As financial planners, we are able to – and do – discuss property as an asset class. We have chosen not to advise our clients on the merits of a specific or individual property, tending to access property as part of a broader portfolio and in all cases via Real Estate Investment Trusts (REITs).
That said, do we see residential property as an integral component in a clients portfolio? Absolutely.
The correct property, purchased at the right price and held for an appropriate period of time, can add significantly to the overall wealth position of any client. I would be hypocritical if I said property is not a valid option, as I hold residential property in my own portfolio.
Apart from the obvious questions, like is it the right property in the right street in the right suburb at the right price; like all investments, property has characteristics that you need to take into consideration when investing:
LACK OF DIVERSIFICATION
The first and most obvious point is the lack of diversification that large assets like property can inevitably create in an individual portfolio. We talk at length to our clients about risk in the context of asset allocations and how we are always looking to diversify a portfolio. Large assets, like residential property, can create a situation where a significant component of a client’s portfolio is concentrated not only in one asset class, but in one asset. When you add to this that our homes are essentially the same asset class, we quite often find situations where a client can have 85-90% of their wealth concentrated in one asset class spread across a couple of large assets. This presents an unreasonable level of risk that is not conducive to a well-balanced portfolio.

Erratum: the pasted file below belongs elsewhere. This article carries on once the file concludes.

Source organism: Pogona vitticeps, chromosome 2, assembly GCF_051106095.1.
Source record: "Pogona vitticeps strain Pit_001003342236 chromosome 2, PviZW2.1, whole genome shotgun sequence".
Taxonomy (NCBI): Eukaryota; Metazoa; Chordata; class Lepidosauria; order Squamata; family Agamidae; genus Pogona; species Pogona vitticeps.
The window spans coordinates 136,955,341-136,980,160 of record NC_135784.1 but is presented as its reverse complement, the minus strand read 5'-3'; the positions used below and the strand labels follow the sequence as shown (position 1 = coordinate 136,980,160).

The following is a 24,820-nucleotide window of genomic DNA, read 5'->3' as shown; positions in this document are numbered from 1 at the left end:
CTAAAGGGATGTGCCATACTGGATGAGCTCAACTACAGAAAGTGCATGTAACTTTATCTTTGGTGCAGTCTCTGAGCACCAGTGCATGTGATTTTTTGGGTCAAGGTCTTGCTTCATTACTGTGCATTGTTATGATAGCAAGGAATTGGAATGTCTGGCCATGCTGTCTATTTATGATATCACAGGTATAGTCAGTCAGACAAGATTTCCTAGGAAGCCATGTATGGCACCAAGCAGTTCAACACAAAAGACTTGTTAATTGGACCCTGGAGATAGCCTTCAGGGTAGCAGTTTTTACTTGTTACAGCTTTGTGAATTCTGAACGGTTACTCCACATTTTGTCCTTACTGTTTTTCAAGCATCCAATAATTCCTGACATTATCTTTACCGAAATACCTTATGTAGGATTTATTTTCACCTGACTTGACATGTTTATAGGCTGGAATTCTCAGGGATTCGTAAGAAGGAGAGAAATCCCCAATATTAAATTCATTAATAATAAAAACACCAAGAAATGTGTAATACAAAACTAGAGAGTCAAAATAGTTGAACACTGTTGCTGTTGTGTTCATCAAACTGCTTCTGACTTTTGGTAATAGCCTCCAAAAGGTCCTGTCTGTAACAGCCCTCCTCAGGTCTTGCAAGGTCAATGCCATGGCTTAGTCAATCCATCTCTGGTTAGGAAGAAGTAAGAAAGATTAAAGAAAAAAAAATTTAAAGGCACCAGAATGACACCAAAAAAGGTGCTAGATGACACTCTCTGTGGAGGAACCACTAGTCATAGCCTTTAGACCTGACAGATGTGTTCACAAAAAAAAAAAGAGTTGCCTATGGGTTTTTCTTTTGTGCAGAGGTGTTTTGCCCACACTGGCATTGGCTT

Another area that we discuss at length with our clients is that of liquidity. A residential property, although highly tradable in the right conditions, will take time to liquidate and you can not sell a bathroom if you only need a portion of the value. From the time you decide to sell, and you find a buyer at the price you want, you could be waiting 3 months or more for your value to be realised.
The last point, and depending on your life stage this may not be an immediate issue, but in retirement, the income return on a residential property can be relatively poor. When you consider that you cannot pay for your groceries with unrealised capital gain and can only use the net rent to meet your expenses, property can perform poorly when compared to other assets with comparable risk profiles.
Remember that whilst property can be a very successful asset, it can also be a disaster – just ask the people that invested in the Opal Tower complex. An interesting article on this particular story can be found here.
In summary, property can form part of a strong investment portfolio, and owning your own place of residence can offer other benefits, like peace of mind and emotional attachment to a place, that arent accounted for in property as an investment class. However, we would always encourage anyone to steer away from having all their eggs, or in this case assets, in one basket. Diversity is the key to successful investing.
We would love to discuss how you can buy or invest in property, general investments and anything we can do to help you with your financial future. All you have to do is Get Started or Book an Online Consultation.